JACKSONVILLE, Fla. -- First Coast News' On Your Side team worked to get answers for a local veteran who said he was practically trapped in his home because of construction.

Jerome Forest lives on Louisiana Street near downtown Jacksonville. There’s only one way in and it's been completed blocked by construction equipment, heavy machinery and massive holes as crews work to replace a 75-year-old sewage line.

When First Coast News found his home on Friday afternoon, there was nowhere to cross the street safely. The middle of the road was full of equipment, standing water and mud.

Forest said his in-home care aides were having difficulty reaching him. They had to park far away, walk at least four blocks and then jump over muddy water to get to him.

"It started two weeks ago and it’s getting worse every day," said Forest. "They can’t get down here because of the mud and stuff."

He’s worried about the off chance of having a medical emergency and dialing 911 because he doesn't think an ambulance could even make it to his home.

"If I was to have to call them, they wouldn’t get here," he said.

He says the construction has halted his trash pick-up. He says they start early in the morning before 7am and drill late into the night.

Anne Sanders is also trying to help. She works at Underhill, an agency that provides his in-home care. She called the city and they told her to contact the non-emergency JSO line to do a welfare check, but she says they didn’t send anyone because JSO told her since she was able to speak with Forest they didn't see the need.

"I said we are trying to provide services for a disabled veteran, I said it several times," said Sanders. "That’s just a long time for someone to not be able to get out of their neighborhood."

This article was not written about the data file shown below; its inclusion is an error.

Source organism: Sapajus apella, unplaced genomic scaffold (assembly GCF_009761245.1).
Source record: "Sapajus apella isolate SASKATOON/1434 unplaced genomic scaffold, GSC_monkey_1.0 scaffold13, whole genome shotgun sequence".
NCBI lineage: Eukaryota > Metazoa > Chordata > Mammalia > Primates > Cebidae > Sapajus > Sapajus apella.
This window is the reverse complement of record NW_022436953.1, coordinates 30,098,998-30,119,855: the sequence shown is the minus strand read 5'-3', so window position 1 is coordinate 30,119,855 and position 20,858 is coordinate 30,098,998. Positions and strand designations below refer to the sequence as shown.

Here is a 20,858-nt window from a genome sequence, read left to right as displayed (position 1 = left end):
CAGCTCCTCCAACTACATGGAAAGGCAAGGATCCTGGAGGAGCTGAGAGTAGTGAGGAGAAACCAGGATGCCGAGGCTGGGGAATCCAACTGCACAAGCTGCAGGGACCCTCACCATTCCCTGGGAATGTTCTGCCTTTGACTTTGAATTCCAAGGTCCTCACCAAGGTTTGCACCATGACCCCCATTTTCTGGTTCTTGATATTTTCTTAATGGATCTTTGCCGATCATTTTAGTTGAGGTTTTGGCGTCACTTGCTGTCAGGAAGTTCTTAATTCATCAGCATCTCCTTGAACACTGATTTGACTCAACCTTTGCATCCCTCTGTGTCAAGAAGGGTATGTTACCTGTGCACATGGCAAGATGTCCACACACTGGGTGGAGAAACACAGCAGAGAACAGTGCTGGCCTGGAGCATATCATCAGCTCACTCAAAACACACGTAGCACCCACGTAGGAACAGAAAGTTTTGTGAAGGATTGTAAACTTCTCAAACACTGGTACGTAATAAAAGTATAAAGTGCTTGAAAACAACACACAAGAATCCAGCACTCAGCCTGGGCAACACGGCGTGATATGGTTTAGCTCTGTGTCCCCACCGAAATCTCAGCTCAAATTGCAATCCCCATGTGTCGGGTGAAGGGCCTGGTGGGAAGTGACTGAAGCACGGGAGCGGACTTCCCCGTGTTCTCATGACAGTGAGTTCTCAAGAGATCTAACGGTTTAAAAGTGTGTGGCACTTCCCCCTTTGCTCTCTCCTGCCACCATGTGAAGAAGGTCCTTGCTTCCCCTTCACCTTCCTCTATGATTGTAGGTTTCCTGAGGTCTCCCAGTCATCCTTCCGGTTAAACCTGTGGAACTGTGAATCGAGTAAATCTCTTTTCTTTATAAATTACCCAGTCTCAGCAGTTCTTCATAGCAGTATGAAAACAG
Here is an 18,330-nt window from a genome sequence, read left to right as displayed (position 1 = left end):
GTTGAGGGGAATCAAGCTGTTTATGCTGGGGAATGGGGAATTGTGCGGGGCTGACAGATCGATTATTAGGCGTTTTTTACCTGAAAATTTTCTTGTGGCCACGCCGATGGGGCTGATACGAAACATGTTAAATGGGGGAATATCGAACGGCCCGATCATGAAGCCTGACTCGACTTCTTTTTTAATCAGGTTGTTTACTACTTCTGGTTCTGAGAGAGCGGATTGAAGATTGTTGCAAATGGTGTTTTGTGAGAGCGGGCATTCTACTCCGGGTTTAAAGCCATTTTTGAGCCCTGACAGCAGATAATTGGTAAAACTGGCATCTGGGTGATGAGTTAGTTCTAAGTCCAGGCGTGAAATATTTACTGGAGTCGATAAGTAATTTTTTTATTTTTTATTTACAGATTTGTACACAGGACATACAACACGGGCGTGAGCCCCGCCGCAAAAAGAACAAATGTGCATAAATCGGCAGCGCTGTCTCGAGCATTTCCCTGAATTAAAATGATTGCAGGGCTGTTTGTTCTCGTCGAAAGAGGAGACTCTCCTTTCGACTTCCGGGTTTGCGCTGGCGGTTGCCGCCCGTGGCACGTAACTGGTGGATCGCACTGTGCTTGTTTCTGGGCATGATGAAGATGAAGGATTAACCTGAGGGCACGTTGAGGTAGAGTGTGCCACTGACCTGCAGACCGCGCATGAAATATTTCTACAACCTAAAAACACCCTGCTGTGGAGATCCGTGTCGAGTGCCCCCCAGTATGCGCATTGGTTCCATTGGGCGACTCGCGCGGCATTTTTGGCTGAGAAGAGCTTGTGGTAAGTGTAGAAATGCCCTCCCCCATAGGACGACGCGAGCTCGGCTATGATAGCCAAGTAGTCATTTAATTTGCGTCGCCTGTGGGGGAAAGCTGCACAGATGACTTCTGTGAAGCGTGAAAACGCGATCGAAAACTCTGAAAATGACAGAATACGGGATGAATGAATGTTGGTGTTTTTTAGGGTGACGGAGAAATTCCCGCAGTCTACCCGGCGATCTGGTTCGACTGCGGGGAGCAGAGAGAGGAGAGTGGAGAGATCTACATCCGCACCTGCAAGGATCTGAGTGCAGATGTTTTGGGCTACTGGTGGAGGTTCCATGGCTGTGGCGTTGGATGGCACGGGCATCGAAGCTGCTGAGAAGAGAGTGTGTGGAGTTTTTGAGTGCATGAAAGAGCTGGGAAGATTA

JEA says crews start work early and go late because they’re trying to finish their work by Monday, when Darnell Cookman returns to school. Their school building is at the end of the street, which becomes a dead end, and their school buses will need to make it through by Monday morning.

"I have lived in this home for 85 years and I’ve never seen a problem like this," said Forest.

After First Coast News reached out to JEA they responding saying they would send their Community Outreach Director to the construction site along Louisiana Street to see it for himself. He also met with Mr. Forest personally and apologized for the inconvenience.

After hearing our concerns, the city also responded and contacted the contractor at the site who will now go door to door to personally offer to collect trash while their equipment is in the road.

JEA says they will clear a lane by the end of the work day on Friday so traffic can get through on one side. This is especially important for the school buses starting Monday.

They say they plan on trash pick-up being back to normal on Tuesday. They hope the construction will wrap up sometime next week.